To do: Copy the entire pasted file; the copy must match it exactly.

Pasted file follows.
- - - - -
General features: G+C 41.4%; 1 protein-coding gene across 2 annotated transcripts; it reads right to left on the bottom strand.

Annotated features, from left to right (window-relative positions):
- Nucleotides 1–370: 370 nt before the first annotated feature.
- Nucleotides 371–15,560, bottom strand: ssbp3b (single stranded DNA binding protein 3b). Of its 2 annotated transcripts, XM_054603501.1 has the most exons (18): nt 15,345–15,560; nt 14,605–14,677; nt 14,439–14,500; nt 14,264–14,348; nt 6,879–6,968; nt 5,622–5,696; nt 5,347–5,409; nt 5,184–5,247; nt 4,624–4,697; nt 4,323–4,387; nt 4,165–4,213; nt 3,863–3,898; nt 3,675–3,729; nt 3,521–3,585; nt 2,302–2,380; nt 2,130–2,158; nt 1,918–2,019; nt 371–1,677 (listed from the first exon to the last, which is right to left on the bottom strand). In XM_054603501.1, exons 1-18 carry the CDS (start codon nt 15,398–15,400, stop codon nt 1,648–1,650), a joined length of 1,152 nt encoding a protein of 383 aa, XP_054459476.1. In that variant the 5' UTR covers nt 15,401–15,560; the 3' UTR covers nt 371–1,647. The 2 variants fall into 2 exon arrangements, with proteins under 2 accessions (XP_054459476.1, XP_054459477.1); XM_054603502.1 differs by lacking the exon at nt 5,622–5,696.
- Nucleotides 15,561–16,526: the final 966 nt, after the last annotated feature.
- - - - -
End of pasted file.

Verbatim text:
General features: G+C 41.4%; 1 protein-coding gene across 2 annotated transcripts; it reads right to left on the bottom strand.

Annotated features, from left to right (window-relative positions):
- Nucleotides 1–370: 370 nt before the first annotated feature.
- Nucleotides 371–15,560, bottom strand: ssbp3b (single stranded DNA binding protein 3b). Of its 2 annotated transcripts, XM_054603501.1 has the most exons (18): nt 15,345–15,560; nt 14,605–14,677; nt 14,439–14,500; nt 14,264–14,348; nt 6,879–6,968; nt 5,622–5,696; nt 5,347–5,409; nt 5,184–5,247; nt 4,624–4,697; nt 4,323–4,387; nt 4,165–4,213; nt 3,863–3,898; nt 3,675–3,729; nt 3,521–3,585; nt 2,302–2,380; nt 2,130–2,158; nt 1,918–2,019; nt 371–1,677 (listed from the first exon to the last, which is right to left on the bottom strand). In XM_054603501.1, exons 1-18 carry the CDS (start codon nt 15,398–15,400, stop codon nt 1,648–1,650), a joined length of 1,152 nt encoding a protein of 383 aa, XP_054459476.1. In that variant the 5' UTR covers nt 15,401–15,560; the 3' UTR covers nt 371–1,647. The 2 variants fall into 2 exon arrangements, with proteins under 2 accessions (XP_054459476.1, XP_054459477.1); XM_054603502.1 differs by lacking the exon at nt 5,622–5,696.
- Nucleotides 15,561–16,526: the final 966 nt, after the last annotated feature.